The crater was formed some 75,000 to 100,000 years ago during the Honolulu period of secondary volcanic activity.
Although there are various translations of the Punchbowl's Hawaiian name, "Puowaina," the most common is "Hill of Sacrifice." This translation closely relates to the history of the crater. The first known use was as an altar where Hawaiians offered human sacrifices to pagan gods and killed violators of the many taboos.
During the late 1890s, a committee recommended that the Punchbowl become the site for a new cemetery to accommodate the growing population of Honolulu. The idea was rejected for fear of polluting the water supply and the emotional aversion to creating a city of the dead above a city of the living. Fifty years later, Congress authorized a small appropriation to establish a national cemetery in Honolulu with two provisions: that the location be acceptable to the War Department, and that the site would be donated rather than purchased. In 1943, the governor of Hawaii offered the Punchbowl for this purpose. The $50,000 appropriation proved insufficient, however, and the project was deferred until after World War II. By 1947, Congress and veteran organizations placed a great deal of pressure on the military to find a permanent burial site in Hawaii for the remains of thousands of World War II servicemen on the island of Guam awaiting permanent burial. Subsequently, the Army again began planning the Punchbowl cemetery.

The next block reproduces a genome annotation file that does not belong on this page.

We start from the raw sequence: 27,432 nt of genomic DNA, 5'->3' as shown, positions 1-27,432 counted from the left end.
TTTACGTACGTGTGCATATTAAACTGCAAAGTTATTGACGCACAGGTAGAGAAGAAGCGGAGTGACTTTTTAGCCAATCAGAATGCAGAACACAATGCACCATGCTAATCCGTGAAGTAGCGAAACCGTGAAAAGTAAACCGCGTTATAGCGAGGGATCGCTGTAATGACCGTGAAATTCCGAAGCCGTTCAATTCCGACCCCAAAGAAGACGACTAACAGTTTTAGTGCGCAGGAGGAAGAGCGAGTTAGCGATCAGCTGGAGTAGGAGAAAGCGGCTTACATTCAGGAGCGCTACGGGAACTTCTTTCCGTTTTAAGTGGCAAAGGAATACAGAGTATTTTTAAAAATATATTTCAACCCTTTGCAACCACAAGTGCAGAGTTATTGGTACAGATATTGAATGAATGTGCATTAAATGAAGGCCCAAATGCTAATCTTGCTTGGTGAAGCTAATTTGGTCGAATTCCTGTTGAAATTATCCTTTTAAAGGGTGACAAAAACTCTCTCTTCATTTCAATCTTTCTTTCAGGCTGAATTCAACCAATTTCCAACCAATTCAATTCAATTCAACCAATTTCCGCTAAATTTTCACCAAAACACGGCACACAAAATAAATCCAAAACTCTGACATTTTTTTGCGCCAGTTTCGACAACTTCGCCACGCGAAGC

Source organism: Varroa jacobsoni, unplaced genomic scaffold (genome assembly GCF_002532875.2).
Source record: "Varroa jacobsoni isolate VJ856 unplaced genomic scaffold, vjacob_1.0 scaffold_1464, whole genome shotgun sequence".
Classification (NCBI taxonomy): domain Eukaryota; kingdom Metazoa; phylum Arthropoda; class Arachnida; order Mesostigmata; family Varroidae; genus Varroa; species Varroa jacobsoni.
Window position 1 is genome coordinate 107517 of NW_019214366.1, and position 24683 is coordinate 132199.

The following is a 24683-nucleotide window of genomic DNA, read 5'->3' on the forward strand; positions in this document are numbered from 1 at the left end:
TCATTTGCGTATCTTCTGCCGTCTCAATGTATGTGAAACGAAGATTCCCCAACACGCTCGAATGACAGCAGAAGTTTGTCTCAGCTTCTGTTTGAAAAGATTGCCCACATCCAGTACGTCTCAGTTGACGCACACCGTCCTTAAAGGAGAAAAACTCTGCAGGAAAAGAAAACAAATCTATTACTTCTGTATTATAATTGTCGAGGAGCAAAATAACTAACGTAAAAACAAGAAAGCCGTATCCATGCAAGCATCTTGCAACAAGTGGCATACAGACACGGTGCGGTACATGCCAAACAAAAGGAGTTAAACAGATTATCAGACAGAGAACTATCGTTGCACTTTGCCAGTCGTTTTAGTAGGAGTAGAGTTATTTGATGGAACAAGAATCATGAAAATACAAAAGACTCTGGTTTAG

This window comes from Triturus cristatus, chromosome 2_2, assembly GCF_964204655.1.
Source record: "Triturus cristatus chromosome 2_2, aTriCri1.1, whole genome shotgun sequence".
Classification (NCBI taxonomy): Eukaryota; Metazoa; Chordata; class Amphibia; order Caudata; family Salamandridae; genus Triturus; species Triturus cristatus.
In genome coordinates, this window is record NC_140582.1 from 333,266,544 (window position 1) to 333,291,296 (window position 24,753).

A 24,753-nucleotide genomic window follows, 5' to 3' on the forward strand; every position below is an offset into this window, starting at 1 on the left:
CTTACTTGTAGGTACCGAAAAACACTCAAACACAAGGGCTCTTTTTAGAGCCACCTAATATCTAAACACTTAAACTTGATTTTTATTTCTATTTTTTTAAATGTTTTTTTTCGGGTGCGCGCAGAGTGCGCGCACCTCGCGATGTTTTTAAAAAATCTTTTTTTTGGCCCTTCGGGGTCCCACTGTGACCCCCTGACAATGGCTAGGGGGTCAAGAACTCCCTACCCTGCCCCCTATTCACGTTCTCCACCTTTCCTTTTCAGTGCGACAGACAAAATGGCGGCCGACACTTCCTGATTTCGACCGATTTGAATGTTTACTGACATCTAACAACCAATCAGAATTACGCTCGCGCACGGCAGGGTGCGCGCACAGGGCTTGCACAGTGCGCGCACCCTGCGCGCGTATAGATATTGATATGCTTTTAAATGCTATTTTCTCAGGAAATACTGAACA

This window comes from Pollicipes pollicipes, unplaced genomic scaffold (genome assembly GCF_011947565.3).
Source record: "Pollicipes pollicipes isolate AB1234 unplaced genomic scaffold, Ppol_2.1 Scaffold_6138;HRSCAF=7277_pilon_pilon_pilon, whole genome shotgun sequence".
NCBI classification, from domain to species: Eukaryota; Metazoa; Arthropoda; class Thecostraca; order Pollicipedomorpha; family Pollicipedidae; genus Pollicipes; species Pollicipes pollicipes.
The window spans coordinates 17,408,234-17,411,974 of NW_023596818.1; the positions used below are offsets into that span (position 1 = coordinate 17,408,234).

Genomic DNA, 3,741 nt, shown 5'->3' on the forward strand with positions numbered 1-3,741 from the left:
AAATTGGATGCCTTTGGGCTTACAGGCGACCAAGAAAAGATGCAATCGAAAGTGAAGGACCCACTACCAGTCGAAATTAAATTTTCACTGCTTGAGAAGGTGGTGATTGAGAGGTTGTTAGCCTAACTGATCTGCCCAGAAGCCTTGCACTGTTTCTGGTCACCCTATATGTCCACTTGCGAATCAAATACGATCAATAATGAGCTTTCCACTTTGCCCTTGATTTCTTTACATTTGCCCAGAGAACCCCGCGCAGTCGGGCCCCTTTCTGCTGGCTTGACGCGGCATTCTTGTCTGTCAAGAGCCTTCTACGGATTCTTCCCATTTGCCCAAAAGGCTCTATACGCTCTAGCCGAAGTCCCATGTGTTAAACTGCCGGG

February 1948 Congress approved funding and construction began.
The cemetery opened to the public on July 19, 1949, with services for five war dead: an unknown serviceman, two Marines, an Army lieutenant and one civilian—noted war correspondent Ernie Pyle. Initially, the graves at National Memorial Cemetery of the Pacific were marked with white wooden crosses and Stars of David.
Despite the Army’s extensive efforts to inform the public that the star- and cross-shaped grave markers were only temporary, an outcry arose in 1951 when permanent flat granite markers replaced them.